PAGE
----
“I know him, and I know what it looks like when it’s right, and I know what it looks like when it’s wrong,” McNamara said. “If I know what to look for, I can help.”
Woods split from his latest coach, Chris Como, in late 2017. His motto now is to swing away from pain. A coach’s tweaks could interfere with that. As long as his swing holds up, Woods plans to go it alone.
Lean and bald, McNamara sometimes gets confused for Joe LaCava, Woods’s caddy. LaCava spent 20 years with Fred Couples and joined Woods in 2011.
On one hand, his tight-knit company and his small traveling party — Herman, McNamara and LaCava, sometimes company spokesman Glenn Greenspan and occasionally Woods’s children — demonstrates what those close to him say about him: Woods is a low-maintenance superstar. On the other, perhaps it makes life easier to control.
If you were in northern New Jersey that week and saw a white BMW i5 with decals on the side that read “Official Vehicle The Northern Trust,” and did a double-take because the driver looked like Tiger Woods, it probably was.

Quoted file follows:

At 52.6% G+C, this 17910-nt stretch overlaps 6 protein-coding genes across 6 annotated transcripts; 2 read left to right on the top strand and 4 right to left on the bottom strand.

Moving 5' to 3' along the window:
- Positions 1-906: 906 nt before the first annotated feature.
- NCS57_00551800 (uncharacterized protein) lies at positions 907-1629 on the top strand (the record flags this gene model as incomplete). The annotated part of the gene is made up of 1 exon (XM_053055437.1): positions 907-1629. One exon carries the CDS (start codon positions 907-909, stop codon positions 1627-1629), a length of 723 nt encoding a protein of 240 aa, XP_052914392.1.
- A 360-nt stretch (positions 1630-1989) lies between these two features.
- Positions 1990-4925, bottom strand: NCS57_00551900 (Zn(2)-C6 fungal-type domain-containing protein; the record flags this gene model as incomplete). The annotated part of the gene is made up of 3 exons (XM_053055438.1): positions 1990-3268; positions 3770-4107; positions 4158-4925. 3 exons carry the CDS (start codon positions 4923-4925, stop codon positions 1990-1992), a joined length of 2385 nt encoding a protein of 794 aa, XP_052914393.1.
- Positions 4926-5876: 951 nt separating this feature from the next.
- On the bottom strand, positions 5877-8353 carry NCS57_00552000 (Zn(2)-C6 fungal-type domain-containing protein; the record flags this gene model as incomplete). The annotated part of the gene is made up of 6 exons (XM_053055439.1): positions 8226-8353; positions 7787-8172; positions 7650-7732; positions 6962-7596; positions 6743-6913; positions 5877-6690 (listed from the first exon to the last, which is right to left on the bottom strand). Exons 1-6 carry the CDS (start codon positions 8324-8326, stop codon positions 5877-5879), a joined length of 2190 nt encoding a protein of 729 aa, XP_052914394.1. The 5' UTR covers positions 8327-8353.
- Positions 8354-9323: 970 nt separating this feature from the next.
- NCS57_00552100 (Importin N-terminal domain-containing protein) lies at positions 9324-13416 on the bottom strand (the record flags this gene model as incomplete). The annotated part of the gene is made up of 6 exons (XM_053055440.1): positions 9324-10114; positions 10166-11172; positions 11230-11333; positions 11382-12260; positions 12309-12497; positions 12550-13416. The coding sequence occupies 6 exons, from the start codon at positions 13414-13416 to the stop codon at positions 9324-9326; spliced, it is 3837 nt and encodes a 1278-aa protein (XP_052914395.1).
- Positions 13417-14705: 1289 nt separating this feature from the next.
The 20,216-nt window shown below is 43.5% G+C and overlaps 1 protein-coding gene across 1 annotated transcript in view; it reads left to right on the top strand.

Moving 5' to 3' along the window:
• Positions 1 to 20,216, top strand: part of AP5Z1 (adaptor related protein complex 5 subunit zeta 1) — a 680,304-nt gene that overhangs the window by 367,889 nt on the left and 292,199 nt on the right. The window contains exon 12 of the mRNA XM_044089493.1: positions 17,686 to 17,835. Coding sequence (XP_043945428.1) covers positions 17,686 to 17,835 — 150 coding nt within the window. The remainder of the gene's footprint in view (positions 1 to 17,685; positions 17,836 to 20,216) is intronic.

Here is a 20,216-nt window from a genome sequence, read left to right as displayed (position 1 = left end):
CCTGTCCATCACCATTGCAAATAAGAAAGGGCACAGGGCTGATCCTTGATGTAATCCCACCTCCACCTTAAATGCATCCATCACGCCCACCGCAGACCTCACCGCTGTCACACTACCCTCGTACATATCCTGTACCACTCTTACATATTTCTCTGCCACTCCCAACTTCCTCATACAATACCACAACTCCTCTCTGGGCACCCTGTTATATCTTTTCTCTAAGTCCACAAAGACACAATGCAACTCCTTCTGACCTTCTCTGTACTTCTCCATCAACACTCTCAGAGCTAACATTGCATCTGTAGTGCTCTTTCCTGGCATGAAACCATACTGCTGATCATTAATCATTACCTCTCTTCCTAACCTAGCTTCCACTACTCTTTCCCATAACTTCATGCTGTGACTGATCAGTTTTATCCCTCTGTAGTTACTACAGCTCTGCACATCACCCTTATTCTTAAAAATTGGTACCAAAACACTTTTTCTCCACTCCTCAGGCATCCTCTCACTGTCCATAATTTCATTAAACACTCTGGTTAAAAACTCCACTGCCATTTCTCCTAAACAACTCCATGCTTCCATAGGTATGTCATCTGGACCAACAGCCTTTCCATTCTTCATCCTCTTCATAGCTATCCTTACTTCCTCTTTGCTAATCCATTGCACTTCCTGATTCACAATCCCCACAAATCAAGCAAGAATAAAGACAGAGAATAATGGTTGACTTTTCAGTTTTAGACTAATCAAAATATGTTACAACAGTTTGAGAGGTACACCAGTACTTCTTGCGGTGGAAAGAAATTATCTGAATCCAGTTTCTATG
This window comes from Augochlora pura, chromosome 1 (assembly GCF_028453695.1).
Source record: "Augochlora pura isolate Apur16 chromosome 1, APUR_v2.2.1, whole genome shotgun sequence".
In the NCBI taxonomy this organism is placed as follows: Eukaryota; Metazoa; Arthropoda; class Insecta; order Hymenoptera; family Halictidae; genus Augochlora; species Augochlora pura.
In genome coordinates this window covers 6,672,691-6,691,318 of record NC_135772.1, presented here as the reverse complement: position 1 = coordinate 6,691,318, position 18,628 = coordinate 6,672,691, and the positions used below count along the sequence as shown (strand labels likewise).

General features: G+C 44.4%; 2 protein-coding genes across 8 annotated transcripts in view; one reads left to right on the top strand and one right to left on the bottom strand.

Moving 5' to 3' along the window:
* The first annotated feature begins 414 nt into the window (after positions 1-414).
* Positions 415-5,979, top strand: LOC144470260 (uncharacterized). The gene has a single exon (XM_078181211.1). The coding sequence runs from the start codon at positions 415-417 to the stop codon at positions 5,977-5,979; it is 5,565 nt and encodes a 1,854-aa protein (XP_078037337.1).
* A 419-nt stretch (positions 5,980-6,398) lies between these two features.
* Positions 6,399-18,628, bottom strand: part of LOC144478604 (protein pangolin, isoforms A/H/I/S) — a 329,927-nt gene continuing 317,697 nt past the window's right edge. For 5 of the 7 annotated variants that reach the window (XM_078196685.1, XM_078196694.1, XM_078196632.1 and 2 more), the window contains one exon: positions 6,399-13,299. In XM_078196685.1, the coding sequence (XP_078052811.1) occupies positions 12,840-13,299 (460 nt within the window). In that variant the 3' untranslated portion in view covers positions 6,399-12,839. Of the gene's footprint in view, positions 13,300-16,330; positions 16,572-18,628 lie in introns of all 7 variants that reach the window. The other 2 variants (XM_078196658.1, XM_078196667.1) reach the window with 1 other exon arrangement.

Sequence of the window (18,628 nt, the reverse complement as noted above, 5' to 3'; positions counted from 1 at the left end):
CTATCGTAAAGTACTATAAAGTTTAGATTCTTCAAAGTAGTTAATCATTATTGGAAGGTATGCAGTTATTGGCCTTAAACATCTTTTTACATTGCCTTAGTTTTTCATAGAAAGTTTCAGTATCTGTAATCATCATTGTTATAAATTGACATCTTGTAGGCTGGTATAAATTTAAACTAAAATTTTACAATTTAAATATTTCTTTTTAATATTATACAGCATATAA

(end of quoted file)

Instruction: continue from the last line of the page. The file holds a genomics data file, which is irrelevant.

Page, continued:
He drives the courtesy car, always.
Then it is back into the bubble. When he went back to the house he rented for the tournament, what did he eat? How did he exercise? Did he watch TV, play video games or read? Skype his children? Make business decisions? Take Bugs, his Border collie, for a walk?
It is not for us to know. Privacy.
So you find the little things hiding in plain sight, like the tiger head cover on his driver with the threaded script. (His mother buys him a new head cover each year and sews “Love Mom” onto it in Thai.) Or the string around his left wrist. (It’s a Buddhist string bracelet, blessed by a monk.) Or the watch and red-and-white beaded bracelet he puts on soon after he finishes playing. (A Rolex and a bracelet made by his daughter that was red and black, but if you look closely almost all the black has chipped away to white.)
These are things he is willing to reveal, subtly or unintentionally, things that turn two dimensions slightly, so slightly, to three.
Tiger Woods is back, at 42, in 2018, far more than a memory, in good humor but keeping most of his thoughts to himself. He is a renewed but older man in a different age, forever recognizable from a distance.
Welcome back, Tiger, the people shout, waiting for a response.